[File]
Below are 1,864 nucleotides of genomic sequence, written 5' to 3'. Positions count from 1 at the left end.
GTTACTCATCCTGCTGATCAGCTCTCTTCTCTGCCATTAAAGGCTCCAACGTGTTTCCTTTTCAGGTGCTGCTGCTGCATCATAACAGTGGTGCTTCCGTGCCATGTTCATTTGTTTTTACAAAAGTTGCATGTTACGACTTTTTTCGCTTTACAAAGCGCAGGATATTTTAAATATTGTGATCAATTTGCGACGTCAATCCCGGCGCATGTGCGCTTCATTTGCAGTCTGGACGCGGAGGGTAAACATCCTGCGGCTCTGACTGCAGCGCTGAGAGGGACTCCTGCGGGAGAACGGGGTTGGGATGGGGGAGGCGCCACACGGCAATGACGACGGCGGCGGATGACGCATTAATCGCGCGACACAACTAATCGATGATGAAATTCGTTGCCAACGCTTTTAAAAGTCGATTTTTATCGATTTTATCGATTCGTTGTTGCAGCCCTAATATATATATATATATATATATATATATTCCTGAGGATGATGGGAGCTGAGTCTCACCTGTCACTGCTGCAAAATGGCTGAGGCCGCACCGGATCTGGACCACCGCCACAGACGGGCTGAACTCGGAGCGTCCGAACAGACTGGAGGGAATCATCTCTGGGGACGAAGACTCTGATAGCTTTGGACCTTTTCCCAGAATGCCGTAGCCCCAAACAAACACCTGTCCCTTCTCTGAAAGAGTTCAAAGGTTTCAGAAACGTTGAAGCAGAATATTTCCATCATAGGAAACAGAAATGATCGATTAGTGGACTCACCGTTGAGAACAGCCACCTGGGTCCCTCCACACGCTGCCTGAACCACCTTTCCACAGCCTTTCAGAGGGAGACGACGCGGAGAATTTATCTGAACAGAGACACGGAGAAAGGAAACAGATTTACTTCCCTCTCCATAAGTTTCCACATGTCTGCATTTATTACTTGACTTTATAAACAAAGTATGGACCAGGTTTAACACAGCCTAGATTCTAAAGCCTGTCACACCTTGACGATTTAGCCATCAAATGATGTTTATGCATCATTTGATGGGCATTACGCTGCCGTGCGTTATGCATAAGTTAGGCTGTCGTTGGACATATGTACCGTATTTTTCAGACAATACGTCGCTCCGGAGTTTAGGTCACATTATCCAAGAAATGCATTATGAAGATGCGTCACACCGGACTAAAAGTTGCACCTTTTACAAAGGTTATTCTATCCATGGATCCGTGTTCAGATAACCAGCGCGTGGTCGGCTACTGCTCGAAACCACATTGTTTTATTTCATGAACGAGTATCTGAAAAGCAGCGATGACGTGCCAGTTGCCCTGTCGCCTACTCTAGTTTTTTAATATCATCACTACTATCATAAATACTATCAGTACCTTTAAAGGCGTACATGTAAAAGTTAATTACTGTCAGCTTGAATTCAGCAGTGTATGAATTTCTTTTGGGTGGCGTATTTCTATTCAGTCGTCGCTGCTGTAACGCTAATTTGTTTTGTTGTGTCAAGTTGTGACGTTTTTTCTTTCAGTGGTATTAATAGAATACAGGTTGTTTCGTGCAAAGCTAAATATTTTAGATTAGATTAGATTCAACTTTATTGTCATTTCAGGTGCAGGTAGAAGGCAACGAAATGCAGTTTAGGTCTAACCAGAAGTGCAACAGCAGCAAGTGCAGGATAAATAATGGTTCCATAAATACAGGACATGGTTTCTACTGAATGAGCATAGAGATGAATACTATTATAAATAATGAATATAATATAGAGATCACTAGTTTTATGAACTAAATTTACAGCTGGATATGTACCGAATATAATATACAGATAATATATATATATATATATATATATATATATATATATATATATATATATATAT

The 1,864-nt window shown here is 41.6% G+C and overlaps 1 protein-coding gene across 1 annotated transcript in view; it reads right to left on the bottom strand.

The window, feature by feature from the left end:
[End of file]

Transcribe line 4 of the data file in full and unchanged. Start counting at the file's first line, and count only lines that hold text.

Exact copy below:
The window, feature by feature from the left end: